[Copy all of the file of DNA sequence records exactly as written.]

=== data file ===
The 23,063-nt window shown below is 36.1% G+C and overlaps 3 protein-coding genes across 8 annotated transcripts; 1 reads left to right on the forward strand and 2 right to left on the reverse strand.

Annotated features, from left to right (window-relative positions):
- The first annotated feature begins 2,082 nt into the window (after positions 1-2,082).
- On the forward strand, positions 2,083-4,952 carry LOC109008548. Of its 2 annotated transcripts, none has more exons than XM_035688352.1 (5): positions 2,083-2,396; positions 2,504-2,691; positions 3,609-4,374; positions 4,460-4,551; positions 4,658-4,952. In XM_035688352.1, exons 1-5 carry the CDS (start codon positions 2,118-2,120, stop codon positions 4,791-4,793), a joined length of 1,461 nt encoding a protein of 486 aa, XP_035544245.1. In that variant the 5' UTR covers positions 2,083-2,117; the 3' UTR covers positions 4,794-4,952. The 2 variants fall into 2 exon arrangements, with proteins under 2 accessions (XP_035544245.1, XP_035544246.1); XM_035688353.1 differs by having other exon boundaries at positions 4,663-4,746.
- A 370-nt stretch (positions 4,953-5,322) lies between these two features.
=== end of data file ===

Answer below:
The 23,063-nt window shown below is 36.1% G+C and overlaps 3 protein-coding genes across 8 annotated transcripts; 1 reads left to right on the forward strand and 2 right to left on the reverse strand.

Annotated features, from left to right (window-relative positions):
- The first annotated feature begins 2,082 nt into the window (after positions 1-2,082).
- On the forward strand, positions 2,083-4,952 carry LOC109008548. Of its 2 annotated transcripts, none has more exons than XM_035688352.1 (5): positions 2,083-2,396; positions 2,504-2,691; positions 3,609-4,374; positions 4,460-4,551; positions 4,658-4,952. In XM_035688352.1, exons 1-5 carry the CDS (start codon positions 2,118-2,120, stop codon positions 4,791-4,793), a joined length of 1,461 nt encoding a protein of 486 aa, XP_035544245.1. In that variant the 5' UTR covers positions 2,083-2,117; the 3' UTR covers positions 4,794-4,952. The 2 variants fall into 2 exon arrangements, with proteins under 2 accessions (XP_035544245.1, XP_035544246.1); XM_035688353.1 differs by having other exon boundaries at positions 4,663-4,746.
- A 370-nt stretch (positions 4,953-5,322) lies between these two features.